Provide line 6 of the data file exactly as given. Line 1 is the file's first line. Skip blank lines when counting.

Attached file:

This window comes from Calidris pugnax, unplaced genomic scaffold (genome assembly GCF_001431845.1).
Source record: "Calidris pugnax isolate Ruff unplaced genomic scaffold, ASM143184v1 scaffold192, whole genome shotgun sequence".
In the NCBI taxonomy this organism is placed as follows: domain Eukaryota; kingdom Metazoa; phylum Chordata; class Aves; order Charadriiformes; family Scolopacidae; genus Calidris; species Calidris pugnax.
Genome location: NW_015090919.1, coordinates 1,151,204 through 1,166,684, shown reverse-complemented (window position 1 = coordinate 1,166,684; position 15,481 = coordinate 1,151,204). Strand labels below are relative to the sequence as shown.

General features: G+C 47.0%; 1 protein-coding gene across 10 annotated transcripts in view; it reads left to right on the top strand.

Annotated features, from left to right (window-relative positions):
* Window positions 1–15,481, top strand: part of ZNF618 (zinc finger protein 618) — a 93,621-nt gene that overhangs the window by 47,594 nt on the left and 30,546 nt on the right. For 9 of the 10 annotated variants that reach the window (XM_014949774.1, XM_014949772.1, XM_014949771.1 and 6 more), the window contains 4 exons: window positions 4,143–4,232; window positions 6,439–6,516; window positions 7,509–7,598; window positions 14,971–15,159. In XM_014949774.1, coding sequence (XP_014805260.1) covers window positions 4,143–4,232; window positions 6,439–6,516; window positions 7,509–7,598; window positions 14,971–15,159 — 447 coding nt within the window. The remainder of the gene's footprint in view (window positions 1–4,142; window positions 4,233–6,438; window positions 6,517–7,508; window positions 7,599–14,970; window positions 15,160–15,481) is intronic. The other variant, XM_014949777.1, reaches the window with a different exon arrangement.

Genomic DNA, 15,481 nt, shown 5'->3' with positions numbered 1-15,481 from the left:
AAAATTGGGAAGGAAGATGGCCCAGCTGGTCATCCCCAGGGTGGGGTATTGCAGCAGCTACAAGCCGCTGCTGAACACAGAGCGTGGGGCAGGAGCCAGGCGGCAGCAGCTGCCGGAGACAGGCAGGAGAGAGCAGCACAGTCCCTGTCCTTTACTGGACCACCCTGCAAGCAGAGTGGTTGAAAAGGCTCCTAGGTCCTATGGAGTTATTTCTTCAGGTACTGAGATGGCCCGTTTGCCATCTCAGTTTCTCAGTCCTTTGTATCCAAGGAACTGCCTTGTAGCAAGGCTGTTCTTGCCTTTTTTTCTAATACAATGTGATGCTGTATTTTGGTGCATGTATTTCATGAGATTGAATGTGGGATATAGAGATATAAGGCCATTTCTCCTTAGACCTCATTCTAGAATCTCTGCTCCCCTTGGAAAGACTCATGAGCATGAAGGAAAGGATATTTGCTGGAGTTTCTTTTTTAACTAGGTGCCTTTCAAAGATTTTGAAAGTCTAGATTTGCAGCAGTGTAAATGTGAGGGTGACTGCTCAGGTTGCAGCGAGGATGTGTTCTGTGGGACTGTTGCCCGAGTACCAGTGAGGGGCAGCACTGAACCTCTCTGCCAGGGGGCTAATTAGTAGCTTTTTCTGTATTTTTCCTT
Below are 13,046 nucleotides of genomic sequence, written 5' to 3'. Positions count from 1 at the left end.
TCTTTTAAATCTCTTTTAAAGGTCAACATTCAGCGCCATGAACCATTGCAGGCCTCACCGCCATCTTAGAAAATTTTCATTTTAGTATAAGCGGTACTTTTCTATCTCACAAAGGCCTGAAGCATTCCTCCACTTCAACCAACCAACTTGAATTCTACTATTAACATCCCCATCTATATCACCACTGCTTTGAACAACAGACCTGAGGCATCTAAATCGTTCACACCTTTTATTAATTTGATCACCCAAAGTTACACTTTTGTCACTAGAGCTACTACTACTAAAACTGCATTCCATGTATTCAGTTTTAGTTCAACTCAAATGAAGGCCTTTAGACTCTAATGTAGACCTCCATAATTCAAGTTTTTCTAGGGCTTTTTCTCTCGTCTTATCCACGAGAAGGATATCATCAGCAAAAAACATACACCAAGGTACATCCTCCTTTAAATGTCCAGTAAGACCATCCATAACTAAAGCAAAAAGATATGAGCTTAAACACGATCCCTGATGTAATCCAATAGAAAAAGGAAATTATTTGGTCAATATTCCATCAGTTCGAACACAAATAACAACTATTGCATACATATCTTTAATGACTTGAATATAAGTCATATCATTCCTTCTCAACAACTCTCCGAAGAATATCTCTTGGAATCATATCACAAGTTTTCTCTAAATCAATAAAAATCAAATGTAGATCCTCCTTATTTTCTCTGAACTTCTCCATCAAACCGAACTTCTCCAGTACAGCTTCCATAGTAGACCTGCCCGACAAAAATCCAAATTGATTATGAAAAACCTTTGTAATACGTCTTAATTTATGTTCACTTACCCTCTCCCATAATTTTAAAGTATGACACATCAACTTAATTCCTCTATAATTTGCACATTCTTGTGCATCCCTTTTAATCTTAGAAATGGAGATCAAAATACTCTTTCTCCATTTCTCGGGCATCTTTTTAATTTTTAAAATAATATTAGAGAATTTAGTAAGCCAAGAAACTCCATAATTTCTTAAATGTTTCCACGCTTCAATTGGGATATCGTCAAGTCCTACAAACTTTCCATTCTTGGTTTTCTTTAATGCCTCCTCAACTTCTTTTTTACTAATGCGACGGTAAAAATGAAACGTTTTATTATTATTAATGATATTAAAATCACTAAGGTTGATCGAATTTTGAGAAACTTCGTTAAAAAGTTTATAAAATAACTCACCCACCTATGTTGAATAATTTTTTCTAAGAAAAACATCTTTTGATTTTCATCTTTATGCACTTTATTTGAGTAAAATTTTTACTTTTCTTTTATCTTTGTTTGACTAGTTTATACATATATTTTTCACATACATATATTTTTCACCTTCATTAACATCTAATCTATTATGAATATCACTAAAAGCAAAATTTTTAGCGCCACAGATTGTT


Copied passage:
Annotated features, from left to right (window-relative positions):